As for the greater ’worthiness’ of pollution-discouragement compared to production-discouragement, the two are not disconnected phenomenon. Pollution is an effect of production, a cost to GDP not yet recognized in any nation’s data, because the difficult to measure cost falls to the "commons." But if, as a "worthy" social goal, pollution-discouragement ever takes precedence over production encouragement, the unintended consequence will be a general impoverishment in the national economy.

The trick is to encourage production, and assess the costs of pollution to the source of the pollution, not to the commons, in as a broadly based manner as possible without government intrusion on behalf of worthy social goals. The carbon tax fails to accomplish this, since any such tax relies upon sharply disputed science of the deleterious effects of an atmospheric trace gas that is itself essential to life as we know it on our blue marble.

Thank you for replying to my comment: you’re exactly correct; we’ll just have to agree to disagree.
 
Written By: a Duoist
URL: http://www.duoism.org
The purpose of taxation should be to fund government, not bring about social change. The latter almost always fails at its goal and then even more intrusion is usually proposed. Have the lessons in ’The Road to Serfdom’ been forgotten?

 
Written By: tkc
URL: http://
My pick for an alternate system is The Fair Tax. It has been well researched and thought out. The Fair Tax Book and the follow-on book explain it in great detail. Your consumption tax idea seems to have hint of it, but the social control aspect of a carbon tax, or any tax, is something I cannot agree with.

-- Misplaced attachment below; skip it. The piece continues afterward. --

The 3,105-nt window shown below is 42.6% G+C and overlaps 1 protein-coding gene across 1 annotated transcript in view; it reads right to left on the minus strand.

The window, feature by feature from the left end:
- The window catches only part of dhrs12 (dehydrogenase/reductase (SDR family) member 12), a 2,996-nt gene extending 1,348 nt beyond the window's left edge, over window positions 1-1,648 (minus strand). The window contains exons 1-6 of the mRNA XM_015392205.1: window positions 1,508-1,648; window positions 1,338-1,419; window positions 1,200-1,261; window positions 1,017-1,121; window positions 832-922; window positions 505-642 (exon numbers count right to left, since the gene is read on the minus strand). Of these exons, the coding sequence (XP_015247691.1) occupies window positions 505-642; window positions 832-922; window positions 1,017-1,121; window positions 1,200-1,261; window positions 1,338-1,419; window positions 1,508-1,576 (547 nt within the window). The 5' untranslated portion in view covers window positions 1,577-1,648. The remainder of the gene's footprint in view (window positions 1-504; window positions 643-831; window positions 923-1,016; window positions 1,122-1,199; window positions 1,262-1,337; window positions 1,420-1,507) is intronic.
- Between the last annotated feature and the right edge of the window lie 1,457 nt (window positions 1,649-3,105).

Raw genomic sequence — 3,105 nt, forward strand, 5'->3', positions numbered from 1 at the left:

What are your thoughts on the Fair Tax?
 
Written By: jjmurphy
URL: http://www.allthatisnecessary.com
I never see mentioned how this consumption tax is going to effect rural country folk. It is all aimed for cities. A lot of not rich people live in the country. They must drive 10,20,30 miles to goto the store.

What I see this as, is a way to farther the sustainable growth movement. A way to make people move to the cities so they can be better controled.Only the rich should be able to own land and live in the country (live the American dream).Right?
 
Written By: SkyWatch
URL: http://
A gas tax would be great. I would be the first guy in line to buy the Chevy Volt or another electric car. He he.

I think Bryan is choosing a carbon tax mainly because he thinks it will attract green support which would be helpful in the politics, not from any efficiency point of view. (I think Value Added Taxes are the best broad consumption tax around - they also hit imports and are rebated from exports.)

The Fair Tax has a major problem: double taxation on savings. If I have $100,000 of savings that I have already paid tax on from the old system, and then we implement the Fair Tax, I will then have to pay 20% tax on my savings again as I spend them.

The only solution I could think of for this problem (besides the Fair Tax people telling me to take one for the team) was to simultaneously implement a new currency, with a 1.2 conversion rate from "old dollars."
 
Written By: Harun
URL: http://
tkc -
The purpose of taxation should be to fund government, not bring about social change. The latter almost always fails at its goal and then even more intrusion is usually proposed. Have the lessons in ’The Road to Serfdom’ been forgotten?